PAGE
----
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China takes lead in world art, collectables market: report

China has overtaken the United States as the biggest auction market for art and collectable objects, after its sales more than doubled in just one year, according to research made public on Thursday.

A report for the Conseil des Ventes Volontaires (CVV, the French Auction Market Authority) said sales in China, including Hong Kong, grew 137 percent in 2010 to 7.6 billion euros (10.8 billion dollars).

China now holds 34.3 percent of global market share, compared to 24.2 percent in 2009, said the authority, a public body that regulates the auction industry in France.

"China took third place from France in 2004" and moved into second place in 2009, overtaking Britain, said Pierre Capelle of the Noeo Conseil management consultancy in Paris, which compiled the report.

The findings concentrate on "art and collectable objects", a field that is wider than "fine art" which comprises paintings, sculptures, drawings, engravings and photographs.

Artprice, a French specialist in the art market, declared China in March to be number one in the fine-art auction category after it realised sales of 3.1 billion dollars last year.

Noeo Conseil's findings put the United States in second place with sales worth 5.98 billion euros in 2010, up 62 percent from the previous year, with a market share of 27 percent.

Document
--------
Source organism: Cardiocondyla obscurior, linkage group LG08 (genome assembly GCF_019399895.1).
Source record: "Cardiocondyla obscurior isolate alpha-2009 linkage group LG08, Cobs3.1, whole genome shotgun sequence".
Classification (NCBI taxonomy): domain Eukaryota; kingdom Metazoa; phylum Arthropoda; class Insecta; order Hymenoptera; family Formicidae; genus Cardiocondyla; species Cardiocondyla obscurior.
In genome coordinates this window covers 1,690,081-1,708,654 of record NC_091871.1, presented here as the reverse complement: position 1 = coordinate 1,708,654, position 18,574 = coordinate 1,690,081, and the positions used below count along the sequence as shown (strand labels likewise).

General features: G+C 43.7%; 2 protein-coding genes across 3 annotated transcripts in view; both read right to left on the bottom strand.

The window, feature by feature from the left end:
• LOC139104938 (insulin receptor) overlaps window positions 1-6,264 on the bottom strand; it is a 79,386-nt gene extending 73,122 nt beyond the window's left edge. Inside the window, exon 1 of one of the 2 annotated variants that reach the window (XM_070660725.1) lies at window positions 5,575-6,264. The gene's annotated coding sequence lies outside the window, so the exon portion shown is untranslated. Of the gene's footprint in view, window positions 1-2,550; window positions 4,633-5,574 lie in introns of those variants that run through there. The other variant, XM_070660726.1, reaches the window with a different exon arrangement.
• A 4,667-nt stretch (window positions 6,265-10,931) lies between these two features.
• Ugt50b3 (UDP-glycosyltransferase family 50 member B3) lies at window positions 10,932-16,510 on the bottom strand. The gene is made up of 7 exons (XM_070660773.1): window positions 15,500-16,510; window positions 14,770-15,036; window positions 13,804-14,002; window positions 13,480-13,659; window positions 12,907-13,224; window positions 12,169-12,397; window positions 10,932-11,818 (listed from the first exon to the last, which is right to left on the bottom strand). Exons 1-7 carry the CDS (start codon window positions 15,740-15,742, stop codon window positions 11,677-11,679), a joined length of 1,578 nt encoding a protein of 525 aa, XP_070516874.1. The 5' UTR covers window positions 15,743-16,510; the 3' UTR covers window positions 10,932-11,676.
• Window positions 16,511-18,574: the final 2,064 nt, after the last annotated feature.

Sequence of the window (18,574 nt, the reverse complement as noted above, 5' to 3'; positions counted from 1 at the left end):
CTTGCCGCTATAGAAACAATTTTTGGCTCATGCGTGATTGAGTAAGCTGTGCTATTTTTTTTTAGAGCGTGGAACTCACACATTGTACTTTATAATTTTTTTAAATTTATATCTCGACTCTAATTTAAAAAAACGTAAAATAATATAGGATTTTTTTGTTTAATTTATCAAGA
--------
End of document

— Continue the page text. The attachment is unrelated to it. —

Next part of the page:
In third place was Britain at 3.29 billion euros, up 70 percent, and a market share of 14.9 percent, then France at 1.4 billion euros, down eight percent, and a 6.3 percent share.

Overall, the worldwide auction market for art and collectable objects leaped 66 percent in 2010, with a total value of 22.15 billion euros, according to the report, based on a survey of nearly 3,000 auctioneers.

Chinese collectors have been particularly eager to buy ancient Chinese artifacts, which have been hitting record prices in the face of a relatively shortage of available items.

In November 2010, a Chinese vase from the 18th century sold for 69.2 millions dollars at a London auction held by Bainbridges, which subsequently had trouble recovering the sum from the winning Chinese bidder.

According to the World Wealth Report 2010, there now are 477,000 collectors in China, while a study by the China Minsheng Bank claimed that Chinese spend at least 80 billion yuan (8.9 billion euros) a year on works of art.